Maritime Laws Don't Govern River Rafting

At least in West Virginia.

The West Virginia state Supreme Court says federal maritime laws don’t govern activities involving West Virginia’s whitewater rafting industry. This stems from an accident on the Shenandoah River a few years ago, in which a party sued the rafting company for a mishap on the river.

This court decision could mean big things for the whitewater rafting industry int he US. This now sets the precedence for any future lawsuits against river rafting outfitters. Although all outfitters are required to be licensed and carry liability insurance, lawsuits stemming from death and/injury on the river still exist.

Hopefully this will add a bit more cover for the river rafting outfitters, who already do all they can to keep the guests safe and follow best practices when it comes to risk management and safety regulations.

10 November 2008

Augusta Trying for Rafting Park

Augusta, GA wants to push for their own whitewater rafting park as rafting travel picks up popularity across the U.S. Augusta city is joining the hoards of towns and cities we've already mentioned with plans to utilize canals, river and streams to turn around whitewater rafting parks.

The USNWC (US National Whitewater Center) seems to be holding ground currently, but is is a large center aimed at not only the local market, but professional paddlers and competitions. The verdict is yet to be determined as all the other areas across the nation try to tap into the popular sport. More updates as they open, and we will see where whitewater parks stand in a few years.

28 October 2008

Gauley Rafting Season Winds down

The 22-day Gauley Rafting season has winded down, and once again it has brought in close to $45 million to West Virginia and the outfitters. Although numbers have been on the decline since 2000, the last year have seen a slowing in the decline.

Hopefully that trend will at least hold steady. For many of the outfitters, Gauley river rafting makes or breaks the season. Amazing that in a matter of days, your season can be up or down. But when you can charge a premium (around $145 for a half-day trip) for some of the most exciting whitewater rafting in the world, it has the potential for making a lot of money.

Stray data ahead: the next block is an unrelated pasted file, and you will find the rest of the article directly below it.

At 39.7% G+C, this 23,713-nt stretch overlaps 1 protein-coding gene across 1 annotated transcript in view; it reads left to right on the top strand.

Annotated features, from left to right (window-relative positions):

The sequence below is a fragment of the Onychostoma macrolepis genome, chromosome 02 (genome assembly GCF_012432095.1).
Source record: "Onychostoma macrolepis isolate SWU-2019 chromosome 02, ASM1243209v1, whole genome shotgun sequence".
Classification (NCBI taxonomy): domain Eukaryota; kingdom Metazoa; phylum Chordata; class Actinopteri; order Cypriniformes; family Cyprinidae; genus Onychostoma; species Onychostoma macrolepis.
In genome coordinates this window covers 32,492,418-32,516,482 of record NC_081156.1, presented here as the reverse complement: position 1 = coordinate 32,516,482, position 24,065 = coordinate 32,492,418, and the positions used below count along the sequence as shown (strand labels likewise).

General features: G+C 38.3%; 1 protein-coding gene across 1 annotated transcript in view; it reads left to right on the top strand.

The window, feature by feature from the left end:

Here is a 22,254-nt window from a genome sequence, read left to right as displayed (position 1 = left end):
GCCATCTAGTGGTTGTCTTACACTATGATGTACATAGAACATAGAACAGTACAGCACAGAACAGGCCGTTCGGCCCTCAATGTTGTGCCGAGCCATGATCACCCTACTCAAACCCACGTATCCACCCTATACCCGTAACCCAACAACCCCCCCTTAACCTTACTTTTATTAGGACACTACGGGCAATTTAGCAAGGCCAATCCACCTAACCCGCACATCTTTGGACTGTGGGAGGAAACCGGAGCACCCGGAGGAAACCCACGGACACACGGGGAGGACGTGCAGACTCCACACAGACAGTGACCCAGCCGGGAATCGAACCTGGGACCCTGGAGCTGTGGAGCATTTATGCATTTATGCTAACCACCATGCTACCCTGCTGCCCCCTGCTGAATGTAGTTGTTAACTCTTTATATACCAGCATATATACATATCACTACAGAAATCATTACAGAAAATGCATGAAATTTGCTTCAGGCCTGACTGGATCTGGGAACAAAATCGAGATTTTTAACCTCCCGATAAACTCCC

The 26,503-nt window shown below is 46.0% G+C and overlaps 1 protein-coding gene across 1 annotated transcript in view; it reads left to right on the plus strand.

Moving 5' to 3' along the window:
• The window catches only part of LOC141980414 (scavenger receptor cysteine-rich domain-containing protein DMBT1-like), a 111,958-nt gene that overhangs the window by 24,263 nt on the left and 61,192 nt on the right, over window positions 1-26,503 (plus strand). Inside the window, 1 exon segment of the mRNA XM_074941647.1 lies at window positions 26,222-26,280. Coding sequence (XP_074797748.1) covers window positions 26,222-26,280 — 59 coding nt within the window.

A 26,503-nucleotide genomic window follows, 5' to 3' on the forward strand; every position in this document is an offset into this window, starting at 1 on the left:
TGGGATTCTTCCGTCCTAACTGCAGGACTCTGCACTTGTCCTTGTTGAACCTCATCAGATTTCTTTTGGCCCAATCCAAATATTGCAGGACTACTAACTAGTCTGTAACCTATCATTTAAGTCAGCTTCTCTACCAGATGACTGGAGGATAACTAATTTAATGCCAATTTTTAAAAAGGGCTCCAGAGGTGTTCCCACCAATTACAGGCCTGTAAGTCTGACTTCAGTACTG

The exact numbers are not in yet, but I will report some of them as soon as I get me hands on the info. It will also be interesting to see how some of the larger companies fare with all the mergers and consolidation in the West Virginia rafting industry.

21 August 2008

Grand Canyon Flooding

Clarification- the Grand Canyon did not flood.

The recent flash flood in the Grand Canyon has news agencies (surprise) reporting that the Grand Canyon was flooding. In actuality, a side canyon, Havasu got flash flooded by an earth dam that broke from the flash rain storms in the area.

Grand Canyon rafting trips were in the canyon at the time, and the only rafting trip affected by the flooding was a private boat trip that lost their rafts that were parked at the mouth of the flooded canyon. Western River Expeditions saw the raft without rafters and reported the incident to the park service.

All of the evacuations and emergency helicopter transfers related to the incident were the local tribe resident who lived along the Havasu Canyon and whose homes were threatened by the flash flood.